Decimals not equalling themselves (e.g. 0.2 = 0.2000000001)

Edwin.Madari at Edwin.Madari at
Sun Aug 3 17:16:20 CEST 2008

for nth square root: use math.sqrt n times for example
>>> import math
>>> num = 625
>>> how_many_sqrt = 2
>>> for i in range(how_many_sqrt):
..     num = math.sqrt(num)
>>> num

all comparisons work fine for arbitrary floating point numbers... 
For readability print them with required precision. for example
>>> a = .2
>>> b = .4
>>> b = b/2
>>> a == b
>>> a, b
(0.20000000000000001, 0.20000000000000001)
>>> '%.2f' % a, '%.2f' % b
('0.20', '0.20')

thx. Edwin

-----Original Message-----
From: at
[ at]
On Behalf Of CNiall
Sent: Sunday, August 03, 2008 10:03 AM
To: python-list at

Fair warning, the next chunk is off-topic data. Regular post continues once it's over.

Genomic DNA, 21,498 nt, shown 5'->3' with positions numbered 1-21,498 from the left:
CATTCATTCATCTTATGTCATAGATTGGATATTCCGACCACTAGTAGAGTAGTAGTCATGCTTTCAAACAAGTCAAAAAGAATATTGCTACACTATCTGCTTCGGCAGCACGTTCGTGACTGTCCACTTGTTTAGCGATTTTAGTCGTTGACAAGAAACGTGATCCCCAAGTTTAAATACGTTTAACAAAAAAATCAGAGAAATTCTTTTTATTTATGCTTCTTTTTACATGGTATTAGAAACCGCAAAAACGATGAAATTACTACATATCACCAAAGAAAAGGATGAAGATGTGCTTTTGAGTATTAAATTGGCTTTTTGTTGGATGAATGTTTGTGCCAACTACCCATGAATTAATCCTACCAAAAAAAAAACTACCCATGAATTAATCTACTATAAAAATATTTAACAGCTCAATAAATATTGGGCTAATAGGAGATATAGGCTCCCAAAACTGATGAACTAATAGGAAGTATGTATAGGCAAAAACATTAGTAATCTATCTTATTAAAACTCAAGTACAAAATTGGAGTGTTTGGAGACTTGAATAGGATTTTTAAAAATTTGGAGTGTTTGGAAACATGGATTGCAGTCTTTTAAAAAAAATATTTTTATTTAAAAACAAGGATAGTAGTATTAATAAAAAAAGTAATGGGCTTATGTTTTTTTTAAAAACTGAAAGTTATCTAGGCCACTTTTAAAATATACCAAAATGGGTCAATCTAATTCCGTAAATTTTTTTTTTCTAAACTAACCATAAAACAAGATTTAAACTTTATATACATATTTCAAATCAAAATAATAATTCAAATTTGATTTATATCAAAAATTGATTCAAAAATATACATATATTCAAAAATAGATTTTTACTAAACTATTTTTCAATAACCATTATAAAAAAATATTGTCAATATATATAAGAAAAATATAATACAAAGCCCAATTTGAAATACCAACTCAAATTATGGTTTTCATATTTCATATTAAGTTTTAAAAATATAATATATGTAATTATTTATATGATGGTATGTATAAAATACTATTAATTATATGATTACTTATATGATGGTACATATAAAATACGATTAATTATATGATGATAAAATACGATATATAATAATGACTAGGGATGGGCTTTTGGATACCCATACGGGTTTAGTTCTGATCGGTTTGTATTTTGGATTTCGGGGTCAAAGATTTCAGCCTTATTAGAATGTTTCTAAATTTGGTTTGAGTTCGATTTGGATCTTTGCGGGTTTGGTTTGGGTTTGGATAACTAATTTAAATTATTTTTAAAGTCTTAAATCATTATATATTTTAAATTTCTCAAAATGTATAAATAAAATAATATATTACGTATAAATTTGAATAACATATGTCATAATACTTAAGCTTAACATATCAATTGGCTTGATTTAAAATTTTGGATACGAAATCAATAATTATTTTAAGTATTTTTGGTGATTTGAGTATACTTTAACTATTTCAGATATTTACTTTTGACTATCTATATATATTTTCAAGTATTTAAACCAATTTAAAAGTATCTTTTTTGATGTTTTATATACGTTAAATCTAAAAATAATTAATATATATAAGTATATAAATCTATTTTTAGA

Subject: Decimals not equalling themselves (e.g. 0.2 = 0.2000000001)

I am very new to Python (I started learning it just yesterday), but I 
have encountered a problem.

I want to make a simple script that calculates the n-th root of a given 
number (e.g. 4th root of 625--obviously five, but it's just an example 
:P), and because there is no nth-root function in Python I will do this 
with something like x**(1/n).

However, with some, but not all, decimals, they do not seem to 'equal 
themselves'. This is probably a bad way of expressing what I mean, so 
I'll give an example:
 >>> 0.5
 >>> 0.25
 >>> 0.125
 >>> 0.2
 >>> 0.33

As you can see, the last two decimals are very slightly inaccurate. 
However, it appears that when n in 1/n is a power of two, the decimal 
does not get 'thrown off'. How might I make Python recognise 0.2 as 0.2 
and not 0.20000000000000001?

This discrepancy is very minor, but it makes the whole n-th root 
calculator inaccurate. :\

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